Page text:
A total of 1,135 possession orders were made by the Irish courts in the first nine months of 2015. This is an increase of almost 70% on the same period in 2014, and a 350% increase on the same period in 2013.
While the number of possession orders made by the courts has risen, the number of residential mortgages in arrears has significantly reduced. By the end of September 2015, and for the ninth consecutive quarter, the number of mortgage accounts in arrears had declined and stood at 92,291, which amounted to 12.3% of all residential mortgage accounts. Of these, 65,584 (71.1%) were accounts in arrears for over 90 days, and 37,267 (40.4%) were accounts in arrears for over 720 days.
Statistics compiled by the Central Bank of Ireland and the Courts Service of Ireland highlight the increase in both the level of repossession proceedings being initiated, and possession orders made, in the Irish courts over the last number of years, particularly in the Circuit Court.
A number of key trends can be seen from the above statistics:
- Arrears: The number of residential mortgage accounts in arrears is continuing to decline, with 12.3% of all residential mortgage accounts in arrears by the end of September 2015.
- Proceedings issued: There has been a marked increase in the number of proceedings issued in the Irish courts for the enforcement of security in respect of principal dwelling houses (PDHs) since July 2013. However, the number of possession proceedings issued in the Irish courts stabilised, and fell slightly, over the first three quarters of 2015.
- Possession orders made: The greatest increase in the orders made for possession of both PDHs and non-PDHs has undoubtedly been in the Circuit Court, which is a direct consequence of the provisions of the Land and Conveyancing Law Reform Act 2013 (see further below). The period between 2009 and 2013 saw an average of approximately 317 court orders for possession made, with this increasing significantly to 1,063 in 2014, and 1,088 in respect of the first nine months of 2015. The vast majority of these court orders for possession relate to PDHs.
- PDHs actually repossessed: The number of PDHs actually repossessed on foot of court orders, however, remained relatively stable for each quarter prior to October 2014. Since then, there has been a sharp increase in the number of repossessions of PDHs, with 564 PDHs repossessed by court order in the first nine months of 2015, as compared to a total of 313 PDHs repossessed in respect of all of 2014.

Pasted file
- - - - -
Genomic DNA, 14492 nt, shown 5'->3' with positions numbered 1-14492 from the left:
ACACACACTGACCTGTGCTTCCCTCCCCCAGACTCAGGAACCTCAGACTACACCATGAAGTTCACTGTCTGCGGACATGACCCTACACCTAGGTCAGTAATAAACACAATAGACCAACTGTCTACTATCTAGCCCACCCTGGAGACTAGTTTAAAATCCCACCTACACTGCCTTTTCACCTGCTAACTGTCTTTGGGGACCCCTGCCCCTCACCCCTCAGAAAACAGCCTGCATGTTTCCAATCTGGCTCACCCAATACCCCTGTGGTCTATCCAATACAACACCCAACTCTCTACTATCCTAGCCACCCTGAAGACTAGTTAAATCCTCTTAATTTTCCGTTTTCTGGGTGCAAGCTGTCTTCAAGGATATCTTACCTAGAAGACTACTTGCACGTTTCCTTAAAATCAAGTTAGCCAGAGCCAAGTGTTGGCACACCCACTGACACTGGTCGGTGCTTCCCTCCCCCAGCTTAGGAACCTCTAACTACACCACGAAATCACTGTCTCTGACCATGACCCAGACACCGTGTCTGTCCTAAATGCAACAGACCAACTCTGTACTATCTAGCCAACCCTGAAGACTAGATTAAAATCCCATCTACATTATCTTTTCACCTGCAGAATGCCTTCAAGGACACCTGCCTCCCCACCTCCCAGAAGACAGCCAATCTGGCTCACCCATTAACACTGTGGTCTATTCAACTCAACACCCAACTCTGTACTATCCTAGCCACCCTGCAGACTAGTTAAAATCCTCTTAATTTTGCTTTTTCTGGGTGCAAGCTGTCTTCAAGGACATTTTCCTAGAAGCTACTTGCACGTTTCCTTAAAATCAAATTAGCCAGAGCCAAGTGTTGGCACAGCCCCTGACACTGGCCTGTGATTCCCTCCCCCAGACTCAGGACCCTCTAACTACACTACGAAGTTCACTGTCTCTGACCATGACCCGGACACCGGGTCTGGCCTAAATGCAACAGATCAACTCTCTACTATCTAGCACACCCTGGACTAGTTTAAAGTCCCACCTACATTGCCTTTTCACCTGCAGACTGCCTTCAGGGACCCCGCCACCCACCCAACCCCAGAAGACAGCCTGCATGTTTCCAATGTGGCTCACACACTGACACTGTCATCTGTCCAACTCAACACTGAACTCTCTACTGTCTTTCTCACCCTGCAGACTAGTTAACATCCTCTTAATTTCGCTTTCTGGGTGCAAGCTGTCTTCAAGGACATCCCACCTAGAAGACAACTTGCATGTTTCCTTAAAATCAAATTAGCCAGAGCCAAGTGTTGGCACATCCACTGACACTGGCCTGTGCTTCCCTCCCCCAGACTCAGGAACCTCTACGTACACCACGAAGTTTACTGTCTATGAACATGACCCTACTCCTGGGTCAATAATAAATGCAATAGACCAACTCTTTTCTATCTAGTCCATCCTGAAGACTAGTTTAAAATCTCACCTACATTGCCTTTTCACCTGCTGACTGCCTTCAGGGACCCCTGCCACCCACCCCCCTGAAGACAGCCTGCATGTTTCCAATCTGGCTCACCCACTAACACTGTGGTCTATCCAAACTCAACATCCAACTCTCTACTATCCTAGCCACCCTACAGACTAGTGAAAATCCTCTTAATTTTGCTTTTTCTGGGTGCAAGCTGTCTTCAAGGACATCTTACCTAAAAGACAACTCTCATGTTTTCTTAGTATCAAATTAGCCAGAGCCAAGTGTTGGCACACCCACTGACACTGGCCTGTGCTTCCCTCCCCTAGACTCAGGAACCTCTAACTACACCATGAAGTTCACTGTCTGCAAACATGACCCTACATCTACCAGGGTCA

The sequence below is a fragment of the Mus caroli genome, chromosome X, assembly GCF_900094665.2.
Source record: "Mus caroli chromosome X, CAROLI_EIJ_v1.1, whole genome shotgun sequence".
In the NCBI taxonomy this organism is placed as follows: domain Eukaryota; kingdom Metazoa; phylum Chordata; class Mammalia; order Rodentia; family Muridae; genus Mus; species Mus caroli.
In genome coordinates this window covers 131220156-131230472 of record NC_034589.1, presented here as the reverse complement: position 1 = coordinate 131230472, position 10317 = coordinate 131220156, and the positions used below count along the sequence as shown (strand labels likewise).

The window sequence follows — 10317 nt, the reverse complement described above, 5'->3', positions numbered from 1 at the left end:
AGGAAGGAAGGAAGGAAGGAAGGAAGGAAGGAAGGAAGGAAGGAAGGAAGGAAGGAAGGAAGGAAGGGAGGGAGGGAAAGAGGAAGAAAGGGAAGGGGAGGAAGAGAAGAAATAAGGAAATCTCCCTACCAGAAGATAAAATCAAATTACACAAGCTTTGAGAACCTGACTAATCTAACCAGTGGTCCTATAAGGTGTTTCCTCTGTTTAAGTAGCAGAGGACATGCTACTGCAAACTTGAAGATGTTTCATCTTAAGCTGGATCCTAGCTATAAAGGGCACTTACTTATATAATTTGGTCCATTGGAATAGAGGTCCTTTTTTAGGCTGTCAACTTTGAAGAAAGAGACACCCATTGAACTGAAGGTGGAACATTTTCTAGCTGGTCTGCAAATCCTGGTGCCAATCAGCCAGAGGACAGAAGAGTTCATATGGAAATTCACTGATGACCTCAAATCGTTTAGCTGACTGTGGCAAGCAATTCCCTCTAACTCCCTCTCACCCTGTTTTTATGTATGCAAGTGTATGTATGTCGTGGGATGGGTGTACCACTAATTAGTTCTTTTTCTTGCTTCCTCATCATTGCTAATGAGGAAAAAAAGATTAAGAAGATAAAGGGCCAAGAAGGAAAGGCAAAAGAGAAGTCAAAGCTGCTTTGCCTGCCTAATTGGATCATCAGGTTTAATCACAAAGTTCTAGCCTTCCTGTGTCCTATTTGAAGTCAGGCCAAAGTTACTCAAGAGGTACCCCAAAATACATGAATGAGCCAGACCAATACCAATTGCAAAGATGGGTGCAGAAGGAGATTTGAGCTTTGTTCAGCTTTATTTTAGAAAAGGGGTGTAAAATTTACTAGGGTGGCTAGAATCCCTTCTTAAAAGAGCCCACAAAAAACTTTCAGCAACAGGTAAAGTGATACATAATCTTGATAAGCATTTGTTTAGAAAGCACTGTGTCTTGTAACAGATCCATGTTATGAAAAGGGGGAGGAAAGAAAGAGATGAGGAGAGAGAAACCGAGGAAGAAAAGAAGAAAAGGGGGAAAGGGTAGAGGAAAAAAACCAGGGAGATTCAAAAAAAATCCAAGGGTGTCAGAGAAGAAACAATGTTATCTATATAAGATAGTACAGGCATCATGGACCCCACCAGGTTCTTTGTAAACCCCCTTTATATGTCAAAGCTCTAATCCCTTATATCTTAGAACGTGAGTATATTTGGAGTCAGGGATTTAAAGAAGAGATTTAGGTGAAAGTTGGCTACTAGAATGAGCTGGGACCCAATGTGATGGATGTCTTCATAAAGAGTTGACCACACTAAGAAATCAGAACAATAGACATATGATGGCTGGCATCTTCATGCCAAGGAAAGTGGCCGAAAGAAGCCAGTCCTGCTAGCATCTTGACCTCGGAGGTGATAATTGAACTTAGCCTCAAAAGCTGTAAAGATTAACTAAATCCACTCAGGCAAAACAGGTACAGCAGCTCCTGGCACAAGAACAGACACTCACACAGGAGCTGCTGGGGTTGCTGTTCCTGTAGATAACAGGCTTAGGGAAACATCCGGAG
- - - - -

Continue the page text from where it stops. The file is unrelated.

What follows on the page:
WHAT IS AT THE ROOT OF THIS INCREASE IN COURT TRAFFIC?
The rise in court traffic is largely due to the introduction of the Land and Conveyancing Law Reform Act 2013 and the revisions to the Code of Conduct on Mortgage Arrears in July 2013. The 2013 Act rectified a legislative loophole identified by the High Court in Start Mortgages Limited v Gunn .This loophole made it very difficult for lenders to get orders for possession in the case of residential mortgages created before 1 December 2009, and lenders were effectively left with no option but to appoint receivers over family homes, a route which traditionally would rarely have been chosen.
The 2013 Act sought to remedy this loophole. It confirmed that certain legislative provisions repealed or amended by the Land and Conveyancing Law Reform Act 2009 would continue to apply to mortgages created pre-1 December 2009. The 2013 Act also brought the court procedure for applications for possession of principal private residences mortgaged pre-December 2009 in line with that applicable to post-1 December 2009 mortgages. Now any application for possession of a principal private residence must be brought in the Circuit Court, whether the mortgage was entered into pre- or post-1 December 2009.
While it was initially anticipated that these measures would have an immediate effect on the level of possession orders granted by the Irish courts, this did not materialise. In fact, it would appear that the full impact of the 2013 Act was not fully appreciated until mid-2014.
This article contains a general summary of developments and is not a complete or definitive statement of the law. Specific legal advice should be obtained where appropriate.